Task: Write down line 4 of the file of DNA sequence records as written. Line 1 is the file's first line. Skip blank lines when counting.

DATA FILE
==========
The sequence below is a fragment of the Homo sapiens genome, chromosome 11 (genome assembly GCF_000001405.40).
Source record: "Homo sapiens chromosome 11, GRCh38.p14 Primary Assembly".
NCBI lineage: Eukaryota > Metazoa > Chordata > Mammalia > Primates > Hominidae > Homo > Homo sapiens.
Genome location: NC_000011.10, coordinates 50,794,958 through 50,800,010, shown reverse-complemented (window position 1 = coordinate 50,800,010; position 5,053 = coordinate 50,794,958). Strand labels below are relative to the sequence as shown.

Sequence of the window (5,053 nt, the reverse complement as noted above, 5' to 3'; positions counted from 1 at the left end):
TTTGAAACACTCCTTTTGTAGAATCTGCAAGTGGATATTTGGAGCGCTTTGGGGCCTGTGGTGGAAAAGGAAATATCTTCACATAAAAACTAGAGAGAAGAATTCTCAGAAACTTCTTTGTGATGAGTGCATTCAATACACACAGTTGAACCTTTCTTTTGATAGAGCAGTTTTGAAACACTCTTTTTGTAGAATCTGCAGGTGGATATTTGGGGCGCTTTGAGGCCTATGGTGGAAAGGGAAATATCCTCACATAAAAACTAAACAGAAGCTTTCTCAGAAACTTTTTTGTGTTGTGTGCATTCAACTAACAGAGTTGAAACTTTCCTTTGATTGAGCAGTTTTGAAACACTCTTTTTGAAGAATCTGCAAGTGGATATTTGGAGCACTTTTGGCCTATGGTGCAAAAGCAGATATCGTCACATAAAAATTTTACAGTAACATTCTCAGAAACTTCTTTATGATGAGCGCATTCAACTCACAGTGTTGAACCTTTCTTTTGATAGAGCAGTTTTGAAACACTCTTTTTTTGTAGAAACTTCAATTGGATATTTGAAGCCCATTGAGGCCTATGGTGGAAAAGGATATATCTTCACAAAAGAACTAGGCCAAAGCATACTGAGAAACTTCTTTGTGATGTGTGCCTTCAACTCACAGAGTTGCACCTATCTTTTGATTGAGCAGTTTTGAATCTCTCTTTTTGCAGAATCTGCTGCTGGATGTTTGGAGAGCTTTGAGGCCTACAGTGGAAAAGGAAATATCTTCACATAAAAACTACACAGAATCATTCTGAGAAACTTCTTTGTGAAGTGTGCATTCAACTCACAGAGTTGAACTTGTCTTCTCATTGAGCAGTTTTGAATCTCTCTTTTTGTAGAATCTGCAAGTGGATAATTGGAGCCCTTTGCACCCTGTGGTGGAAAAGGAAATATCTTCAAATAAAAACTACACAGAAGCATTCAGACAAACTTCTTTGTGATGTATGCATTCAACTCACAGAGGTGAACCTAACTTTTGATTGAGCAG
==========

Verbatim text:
Genome location: NC_000011.10, coordinates 50,794,958 through 50,800,010, shown reverse-complemented (window position 1 = coordinate 50,800,010; position 5,053 = coordinate 50,794,958). Strand labels below are relative to the sequence as shown.